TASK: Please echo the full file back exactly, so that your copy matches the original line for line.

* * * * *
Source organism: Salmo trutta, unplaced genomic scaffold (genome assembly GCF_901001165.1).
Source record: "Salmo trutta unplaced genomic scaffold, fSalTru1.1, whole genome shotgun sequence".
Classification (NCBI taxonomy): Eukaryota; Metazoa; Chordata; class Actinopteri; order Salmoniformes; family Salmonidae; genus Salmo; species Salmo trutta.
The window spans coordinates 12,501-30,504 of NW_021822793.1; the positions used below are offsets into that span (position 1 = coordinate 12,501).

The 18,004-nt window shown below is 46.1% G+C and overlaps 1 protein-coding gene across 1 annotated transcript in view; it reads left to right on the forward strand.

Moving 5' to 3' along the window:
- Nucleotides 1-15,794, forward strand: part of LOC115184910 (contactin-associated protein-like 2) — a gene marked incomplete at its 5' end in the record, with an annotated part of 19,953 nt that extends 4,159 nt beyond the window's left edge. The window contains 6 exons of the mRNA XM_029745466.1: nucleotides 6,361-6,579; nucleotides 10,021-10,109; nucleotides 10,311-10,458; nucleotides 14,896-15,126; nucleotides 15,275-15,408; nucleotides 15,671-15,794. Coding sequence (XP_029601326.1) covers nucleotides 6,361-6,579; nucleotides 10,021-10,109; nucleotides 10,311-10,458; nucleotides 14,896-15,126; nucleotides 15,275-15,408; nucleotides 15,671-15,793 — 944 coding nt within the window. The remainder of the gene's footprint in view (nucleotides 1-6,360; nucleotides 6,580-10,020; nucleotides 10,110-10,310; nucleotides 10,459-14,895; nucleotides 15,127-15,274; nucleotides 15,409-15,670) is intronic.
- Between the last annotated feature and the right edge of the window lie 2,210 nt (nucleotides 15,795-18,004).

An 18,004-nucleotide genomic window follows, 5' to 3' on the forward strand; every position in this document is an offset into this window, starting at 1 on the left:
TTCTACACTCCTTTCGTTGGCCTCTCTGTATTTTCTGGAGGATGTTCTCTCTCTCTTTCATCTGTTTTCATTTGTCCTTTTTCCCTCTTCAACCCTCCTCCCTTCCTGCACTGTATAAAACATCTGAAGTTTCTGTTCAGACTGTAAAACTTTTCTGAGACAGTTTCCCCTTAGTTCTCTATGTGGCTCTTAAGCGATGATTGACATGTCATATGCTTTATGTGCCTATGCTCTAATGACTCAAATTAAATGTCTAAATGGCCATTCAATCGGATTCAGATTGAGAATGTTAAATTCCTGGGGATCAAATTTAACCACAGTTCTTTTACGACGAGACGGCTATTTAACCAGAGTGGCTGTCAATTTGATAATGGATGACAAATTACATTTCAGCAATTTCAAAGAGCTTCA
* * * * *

Source organism: Salmo trutta, unplaced genomic scaffold (genome assembly GCF_901001165.1).
Source record: "Salmo trutta unplaced genomic scaffold, fSalTru1.1, whole genome shotgun sequence".
Classification (NCBI taxonomy): Eukaryota; Metazoa; Chordata; class Actinopteri; order Salmoniformes; family Salmonidae; genus Salmo; species Salmo trutta.
The window spans coordinates 12,501-30,504 of NW_021822793.1; the positions used below are offsets into that span (position 1 = coordinate 12,501).

The 18,004-nt window shown below is 46.1% G+C and overlaps 1 protein-coding gene across 1 annotated transcript in view; it reads left to right on the forward strand.

Moving 5' to 3' along the window:
- Nucleotides 1-15,794, forward strand: part of LOC115184910 (contactin-associated protein-like 2) — a gene marked incomplete at its 5' end in the record, with an annotated part of 19,953 nt that extends 4,159 nt beyond the window's left edge. The window contains 6 exons of the mRNA XM_029745466.1: nucleotides 6,361-6,579; nucleotides 10,021-10,109; nucleotides 10,311-10,458; nucleotides 14,896-15,126; nucleotides 15,275-15,408; nucleotides 15,671-15,794. Coding sequence (XP_029601326.1) covers nucleotides 6,361-6,579; nucleotides 10,021-10,109; nucleotides 10,311-10,458; nucleotides 14,896-15,126; nucleotides 15,275-15,408; nucleotides 15,671-15,793 — 944 coding nt within the window. The remainder of the gene's footprint in view (nucleotides 1-6,360; nucleotides 6,580-10,020; nucleotides 10,110-10,310; nucleotides 10,459-14,895; nucleotides 15,127-15,274; nucleotides 15,409-15,670) is intronic.
- Between the last annotated feature and the right edge of the window lie 2,210 nt (nucleotides 15,795-18,004).

An 18,004-nucleotide genomic window follows, 5' to 3' on the forward strand; every position in this document is an offset into this window, starting at 1 on the left:
TTCTACACTCCTTTCGTTGGCCTCTCTGTATTTTCTGGAGGATGTTCTCTCTCTCTTTCATCTGTTTTCATTTGTCCTTTTTCCCTCTTCAACCCTCCTCCCTTCCTGCACTGTATAAAACATCTGAAGTTTCTGTTCAGACTGTAAAACTTTTCTGAGACAGTTTCCCCTTAGTTCTCTATGTGGCTCTTAAGCGATGATTGACATGTCATATGCTTTATGTGCCTATGCTCTAATGACTCAAATTAAATGTCTAAATGGCCATTCAATCGGATTCAGATTGAGAATGTTAAATTCCTGGGGATCAAATTTAACCACAGTTCTTTTACGACGAGACGGCTATTTAACCAGAGTGGCTGTCAATTTGATAATGGATGACAAATTACATTTCAGCAATTTCAAAGAGCTTCA